Let me know what flowers are doing well in your garden right now, and do any of you have hedgehogs nesting in the garden this summer?

Please kindly share this on any social media platform, and don’t forget to say hello in the comment box below.

It’s hot, hot, hot….. what the garden looks like on 5th August 2018

Plants in my garden are matching the heatwave! These sunny rudbeckias were sown last summer and planted out in autumn. They make much stronger plants grown as biennials.

These are Rudbeckia hirta Glorious Daisies , also known as cone flowers, from Mr Fothergill’s Seeds. Bees and butterflies love them. They are easy to grow and last a week as a cut flower.

They remind me of sunflowers. I love the yellow petals and the deep chocolate cone centre. To get them to flower as annuals, sow seeds in a 3″ pot of good quality seed compost in February/ March. Place in a propagator at 18C. Prick out as soon as there are two true leaves. Prick out into individual 3″ pots to give the plants room to grow. Grow on in a frost free place in bright light, but not direct sunshine as the tender new leaves will scorch. Plant outside in a sunny sheltered position at end of May. They will flower all summer long.

If you have a very sheltered garden, you can overwinter them. To grow them as biennials, sow them in summer and plant out in early autumn into soil that has been well prepared. Incorporate lots of good garden compost, well rotted manure and leafmould. This will improve drainage over the winter when it’s the wet that tends to kill plants rather than the cold.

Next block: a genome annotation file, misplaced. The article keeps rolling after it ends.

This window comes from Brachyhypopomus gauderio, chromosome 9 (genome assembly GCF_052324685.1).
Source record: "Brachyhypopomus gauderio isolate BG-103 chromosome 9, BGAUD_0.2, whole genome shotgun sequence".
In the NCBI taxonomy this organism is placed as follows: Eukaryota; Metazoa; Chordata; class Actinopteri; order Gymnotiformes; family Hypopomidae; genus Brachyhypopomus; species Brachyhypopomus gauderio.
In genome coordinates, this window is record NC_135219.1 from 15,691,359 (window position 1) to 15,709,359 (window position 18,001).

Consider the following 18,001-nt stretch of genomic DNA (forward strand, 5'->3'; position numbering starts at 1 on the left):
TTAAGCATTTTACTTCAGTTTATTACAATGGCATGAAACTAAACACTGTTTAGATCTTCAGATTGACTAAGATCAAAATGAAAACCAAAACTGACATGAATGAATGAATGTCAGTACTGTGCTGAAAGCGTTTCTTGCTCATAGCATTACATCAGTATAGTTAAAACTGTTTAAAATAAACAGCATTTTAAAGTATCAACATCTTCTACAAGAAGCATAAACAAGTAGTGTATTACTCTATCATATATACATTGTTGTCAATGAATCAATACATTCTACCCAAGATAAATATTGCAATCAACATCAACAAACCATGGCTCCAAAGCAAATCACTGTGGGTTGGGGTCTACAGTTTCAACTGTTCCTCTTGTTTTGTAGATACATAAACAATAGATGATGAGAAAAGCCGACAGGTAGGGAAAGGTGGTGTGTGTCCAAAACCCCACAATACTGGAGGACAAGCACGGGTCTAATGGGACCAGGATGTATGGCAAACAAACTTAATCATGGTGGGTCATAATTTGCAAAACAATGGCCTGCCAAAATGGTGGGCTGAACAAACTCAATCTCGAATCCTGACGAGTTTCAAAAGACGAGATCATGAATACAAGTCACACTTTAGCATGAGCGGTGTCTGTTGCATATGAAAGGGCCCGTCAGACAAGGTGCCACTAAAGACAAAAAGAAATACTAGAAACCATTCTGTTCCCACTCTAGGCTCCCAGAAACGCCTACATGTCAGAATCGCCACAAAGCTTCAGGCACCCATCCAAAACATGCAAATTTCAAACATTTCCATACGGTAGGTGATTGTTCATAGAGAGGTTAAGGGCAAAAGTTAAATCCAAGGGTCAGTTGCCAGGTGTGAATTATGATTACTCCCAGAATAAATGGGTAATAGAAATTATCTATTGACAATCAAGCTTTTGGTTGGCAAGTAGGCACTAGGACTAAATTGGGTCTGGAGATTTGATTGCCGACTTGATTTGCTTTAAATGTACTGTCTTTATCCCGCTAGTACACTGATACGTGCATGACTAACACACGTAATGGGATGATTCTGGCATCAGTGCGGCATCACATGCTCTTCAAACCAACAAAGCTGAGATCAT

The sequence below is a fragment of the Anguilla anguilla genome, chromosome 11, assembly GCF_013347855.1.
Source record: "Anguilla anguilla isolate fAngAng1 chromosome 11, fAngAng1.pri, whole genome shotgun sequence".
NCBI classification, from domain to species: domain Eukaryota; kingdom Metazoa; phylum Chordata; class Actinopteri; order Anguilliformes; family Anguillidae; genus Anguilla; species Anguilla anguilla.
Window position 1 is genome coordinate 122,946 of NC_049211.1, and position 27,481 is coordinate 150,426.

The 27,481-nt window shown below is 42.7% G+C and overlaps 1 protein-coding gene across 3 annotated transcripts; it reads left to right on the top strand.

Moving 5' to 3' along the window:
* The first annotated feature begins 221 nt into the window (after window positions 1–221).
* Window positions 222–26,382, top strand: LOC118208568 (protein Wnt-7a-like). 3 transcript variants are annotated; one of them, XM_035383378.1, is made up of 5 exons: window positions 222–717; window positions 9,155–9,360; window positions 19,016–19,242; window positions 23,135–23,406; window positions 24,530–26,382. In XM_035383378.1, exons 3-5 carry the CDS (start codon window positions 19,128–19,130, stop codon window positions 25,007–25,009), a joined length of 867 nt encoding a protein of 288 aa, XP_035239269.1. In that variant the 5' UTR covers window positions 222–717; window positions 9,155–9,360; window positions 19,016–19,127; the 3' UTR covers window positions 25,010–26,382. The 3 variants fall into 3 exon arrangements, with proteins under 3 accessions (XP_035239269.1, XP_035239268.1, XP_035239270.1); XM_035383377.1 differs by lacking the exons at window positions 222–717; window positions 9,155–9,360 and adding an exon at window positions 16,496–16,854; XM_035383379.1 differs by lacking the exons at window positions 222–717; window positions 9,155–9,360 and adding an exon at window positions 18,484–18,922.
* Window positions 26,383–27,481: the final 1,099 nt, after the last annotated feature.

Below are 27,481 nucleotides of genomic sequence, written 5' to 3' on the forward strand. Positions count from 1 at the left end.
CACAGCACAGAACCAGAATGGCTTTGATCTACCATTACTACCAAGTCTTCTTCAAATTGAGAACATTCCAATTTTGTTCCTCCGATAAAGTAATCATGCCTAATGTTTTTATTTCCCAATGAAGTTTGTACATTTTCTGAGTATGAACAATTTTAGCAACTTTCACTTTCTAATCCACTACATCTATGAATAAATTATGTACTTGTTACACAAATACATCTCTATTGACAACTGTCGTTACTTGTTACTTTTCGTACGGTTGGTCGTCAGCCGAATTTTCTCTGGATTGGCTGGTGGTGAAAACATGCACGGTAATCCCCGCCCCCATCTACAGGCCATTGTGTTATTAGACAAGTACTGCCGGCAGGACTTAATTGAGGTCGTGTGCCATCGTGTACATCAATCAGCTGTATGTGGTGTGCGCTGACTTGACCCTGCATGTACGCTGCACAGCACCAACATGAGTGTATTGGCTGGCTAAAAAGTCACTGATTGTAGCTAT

As temperatures are regularly hitting 28C to 30C these rudbeckias really shine out and match the sunny weather. I’ve not watered these, but any planted since Christmas would need a thorough soaking once a week.

To add to the sunshine look, I’m trialling the new Thompson and Morgan sunflower Sunbelieveable Brown Eyed Girl. These are making lovely short stocky plants suitable for containers. They arrive in the post well packaged and soon grow into 50cm plants.

I’m also growing various sunflowers from Mr Fothergill’s including Evening Sun which has a stunning range of colours. And bees absolutely adore them.

These last a week in a vase and make a lovely centrepiece of any cut flower posy. Calendulas are also doing well on my plot despite the heat and dreadful drought. I am only watering containers and succulent crops such as runner beans and courgettes. Everything else is relying on good winter mulching with home made compost and Plant grow fertiliser. We haven’t had any rain since May.

Regular readers know that I always cut my flowers for my MIL Joan and my Mum Marion. This summer has been a particularly difficult one, health wise, and sunshiny flowers have been much needed.

Calendula Snow White and subsequent seedlings are a firm favourite. I post photos of my posies on IAVOM which Cathy hosts on Mondays. Thanks for joining me on a ramble round my rather hot and parched garden. Let me know what you are growing in your garden the first week of August.

Thanks to Helen for hosting the End of Month View.